Patient safety can be increased by improving the organization of care. A tool that evaluates the actual organization of care, as perceived by multidisciplinary teams, is the Care Process Self-Evaluation Tool (CPSET). CPSET was developed in 2007 and includes 29 items in five subscales: (a) patient-focused organization, (b) coordination of the care process, (c) collaboration with primary care, (d) communication with patients and family, and (e) follow-up of the care process. The goal of the present study was to further evaluate the psychometric properties of the CPSET at the team and hospital levels and to compile a cutoff score table.
Effective interprofessional teamwork is an essential component for the delivery of high-quality patient care in an increasingly complex medical environment. The objective is to evaluate whether the implementation of care pathways (CPs) improves teamwork in an acute hospital setting.
The objective of this study was to verify how valid misclassification measurements obtained from a pre-survey calibration exercise are by comparing them to validation scores obtained in field conditions. Validation data were collected from the Smile for Life project, an oral health intervention study in Flemish children. A calibration exercise was organized under pre-survey conditions (32 age-matched children examined by eight examiners and the benchmark scorer). In addition, using a pre-determined sampling scheme blinded to the examiners, the benchmark scorer re-examined between six and 11 children screened by each of the dentists during the survey. Factors influencing sensitivity and specificity for scoring caries experience (CE) were investigated, including examiner, tooth type, surface type, tooth position (upper/lower jaw, right/left side) and validation setting (pre-survey versus field). In order to account for the clustering effect in the data, a generalized estimating equations approach was applied. Sensitivity scores were influenced not only by the calibration setting (lower sensitivity in field conditions, p?0.01), but also by examiner, tooth type (lower sensitivity in molar teeth, p?0.01) and tooth position (lower sensitivity in the lower jaw, p?0.01). Factors influencing specificity were examiner, tooth type (lower specificity in molar teeth, p?0.01) and surface type (the occlusal surface with a lower specificity than other surfaces) but not the validation setting. Misclassification measurements for scoring CE are influenced by several factors. In this study, the validation setting influenced sensitivity, with lower scores obtained when measuring data validity in field conditions. Results obtained in a pre-survey calibration setting need to be interpreted with caution and do not (always) reflect the actual performance of examiners during the field work.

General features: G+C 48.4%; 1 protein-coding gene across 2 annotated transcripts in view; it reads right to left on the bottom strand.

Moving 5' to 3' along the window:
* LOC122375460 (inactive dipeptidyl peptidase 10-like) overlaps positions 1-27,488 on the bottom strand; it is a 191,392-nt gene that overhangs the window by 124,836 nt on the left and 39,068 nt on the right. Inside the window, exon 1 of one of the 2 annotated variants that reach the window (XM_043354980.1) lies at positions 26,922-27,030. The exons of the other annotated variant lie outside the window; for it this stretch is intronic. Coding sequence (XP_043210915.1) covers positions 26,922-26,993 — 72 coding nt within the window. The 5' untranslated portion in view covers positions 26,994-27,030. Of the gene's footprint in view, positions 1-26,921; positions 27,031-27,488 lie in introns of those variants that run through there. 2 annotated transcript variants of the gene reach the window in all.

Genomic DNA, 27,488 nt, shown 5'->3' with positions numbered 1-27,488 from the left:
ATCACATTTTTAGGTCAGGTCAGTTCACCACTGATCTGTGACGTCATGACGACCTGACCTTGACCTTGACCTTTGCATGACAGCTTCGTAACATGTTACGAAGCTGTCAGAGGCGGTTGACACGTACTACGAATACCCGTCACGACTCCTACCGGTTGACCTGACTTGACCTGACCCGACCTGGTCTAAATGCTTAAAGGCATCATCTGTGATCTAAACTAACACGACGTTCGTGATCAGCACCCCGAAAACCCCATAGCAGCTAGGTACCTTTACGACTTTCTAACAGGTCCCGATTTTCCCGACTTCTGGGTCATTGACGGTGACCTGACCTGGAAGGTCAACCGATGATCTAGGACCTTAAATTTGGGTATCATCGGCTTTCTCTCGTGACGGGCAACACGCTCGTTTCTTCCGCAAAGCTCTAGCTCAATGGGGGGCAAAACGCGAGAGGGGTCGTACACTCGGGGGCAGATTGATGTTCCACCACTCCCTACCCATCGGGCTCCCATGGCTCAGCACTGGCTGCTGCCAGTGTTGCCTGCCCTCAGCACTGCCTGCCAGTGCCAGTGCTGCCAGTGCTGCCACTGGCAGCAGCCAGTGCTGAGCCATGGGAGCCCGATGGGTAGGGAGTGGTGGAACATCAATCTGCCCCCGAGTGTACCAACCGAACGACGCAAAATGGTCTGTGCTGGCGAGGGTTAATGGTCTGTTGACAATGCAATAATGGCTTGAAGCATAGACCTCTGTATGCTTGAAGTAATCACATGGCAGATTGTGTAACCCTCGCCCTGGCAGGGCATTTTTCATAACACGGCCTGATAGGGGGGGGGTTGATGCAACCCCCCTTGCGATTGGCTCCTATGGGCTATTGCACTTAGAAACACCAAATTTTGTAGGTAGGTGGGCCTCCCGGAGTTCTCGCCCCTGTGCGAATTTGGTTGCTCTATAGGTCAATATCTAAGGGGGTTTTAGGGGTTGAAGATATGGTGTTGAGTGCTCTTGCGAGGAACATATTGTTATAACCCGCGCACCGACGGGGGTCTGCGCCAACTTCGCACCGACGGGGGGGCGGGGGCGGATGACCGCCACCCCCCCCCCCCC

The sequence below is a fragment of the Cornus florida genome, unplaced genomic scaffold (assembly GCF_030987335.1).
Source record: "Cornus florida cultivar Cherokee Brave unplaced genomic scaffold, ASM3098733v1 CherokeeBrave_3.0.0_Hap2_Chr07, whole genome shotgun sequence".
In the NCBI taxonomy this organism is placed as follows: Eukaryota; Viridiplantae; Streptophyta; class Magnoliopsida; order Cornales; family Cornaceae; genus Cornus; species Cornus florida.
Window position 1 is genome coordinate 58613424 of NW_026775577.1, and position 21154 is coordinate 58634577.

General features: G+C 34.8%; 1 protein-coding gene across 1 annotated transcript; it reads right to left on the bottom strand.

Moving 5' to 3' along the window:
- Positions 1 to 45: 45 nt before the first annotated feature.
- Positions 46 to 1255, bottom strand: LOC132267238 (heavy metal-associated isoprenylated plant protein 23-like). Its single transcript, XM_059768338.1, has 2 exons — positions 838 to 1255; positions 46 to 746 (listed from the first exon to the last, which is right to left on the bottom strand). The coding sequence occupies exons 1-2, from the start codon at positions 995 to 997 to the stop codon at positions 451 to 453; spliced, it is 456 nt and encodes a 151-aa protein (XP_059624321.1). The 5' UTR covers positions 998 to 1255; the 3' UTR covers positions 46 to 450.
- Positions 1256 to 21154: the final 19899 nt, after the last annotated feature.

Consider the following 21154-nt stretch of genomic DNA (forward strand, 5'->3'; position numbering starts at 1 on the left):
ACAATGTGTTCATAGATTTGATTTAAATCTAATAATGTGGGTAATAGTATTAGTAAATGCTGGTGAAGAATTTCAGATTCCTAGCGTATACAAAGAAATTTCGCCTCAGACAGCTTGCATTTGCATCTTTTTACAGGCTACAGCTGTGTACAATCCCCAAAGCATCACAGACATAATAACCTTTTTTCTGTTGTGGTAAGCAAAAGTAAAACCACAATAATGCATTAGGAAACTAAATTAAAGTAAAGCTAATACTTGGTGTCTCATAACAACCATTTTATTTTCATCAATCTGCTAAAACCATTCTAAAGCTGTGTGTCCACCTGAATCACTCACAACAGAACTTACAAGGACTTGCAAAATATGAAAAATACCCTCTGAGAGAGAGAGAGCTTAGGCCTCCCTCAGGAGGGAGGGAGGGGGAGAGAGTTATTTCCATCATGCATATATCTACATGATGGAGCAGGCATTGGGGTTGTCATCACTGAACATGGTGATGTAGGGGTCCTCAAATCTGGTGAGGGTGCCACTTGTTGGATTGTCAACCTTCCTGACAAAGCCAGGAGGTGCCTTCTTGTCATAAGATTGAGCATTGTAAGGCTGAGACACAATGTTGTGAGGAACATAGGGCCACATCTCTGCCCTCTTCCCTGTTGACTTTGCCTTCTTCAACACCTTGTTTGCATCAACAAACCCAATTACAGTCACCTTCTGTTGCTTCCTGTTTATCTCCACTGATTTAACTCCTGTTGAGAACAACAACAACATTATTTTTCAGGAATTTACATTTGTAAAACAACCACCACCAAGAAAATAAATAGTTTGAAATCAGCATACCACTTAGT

Data obtained from calibration exercises are used to assess the level of agreement between examiners (and the benchmark examiner) and/or between repeated examinations by the same examiner in epidemiological surveys or large-scale clinical studies. Agreement can be measured using different techniques: kappa statistic, percentage agreement, dice coefficient, sensitivity and specificity. Each of these methods shows specific characteristics and has its own shortcomings. The aim of this contribution is to critically review techniques for the measurement and analysis of examiner agreement and to illustrate this using data from a recent survey in young children, the Smile for Life project. The above-mentioned agreement measures are influenced (in differing ways and extents) by the unit of analysis (subject, tooth, surface level) and the disease level in the validation sample. These effects are more pronounced for percentage agreement and kappa than for sensitivity and specificity. It is, therefore, important to include information on unit of analysis and disease level (in validation sample) when reporting agreement measures. Also, confidence intervals need to be included since they indicate the reliability of the estimate. When dependency among observations is present [as is the case in caries experience data sets with typical hierarchical structure (surface-tooth-subject)], this will influence the width of the confidence interval and should therefore not be ignored. In this situation, the use of multilevel modelling is necessary. This review clearly shows that there is a need for the development of guidelines for the measurement, interpretation and reporting of examiner reliability in caries experience surveys.
Kappa-like agreement indexes are often used to assess the agreement among examiners on a categorical scale. They have the particularity of correcting the level of agreement for the effect of chance. In the present paper, we first define two agreement indexes belonging to this family in a hierarchical context. In particular, we consider the cases of a random and fixed set of examiners. Then, we develop a method to evaluate the influence of factors on these indexes. Agreement indexes are directly related to a set of covariates through a hierarchical model. We obtain the posterior distribution of the model parameters in a Bayesian framework. We apply the proposed approach on dental data and compare it with the generalized estimating equations approach.
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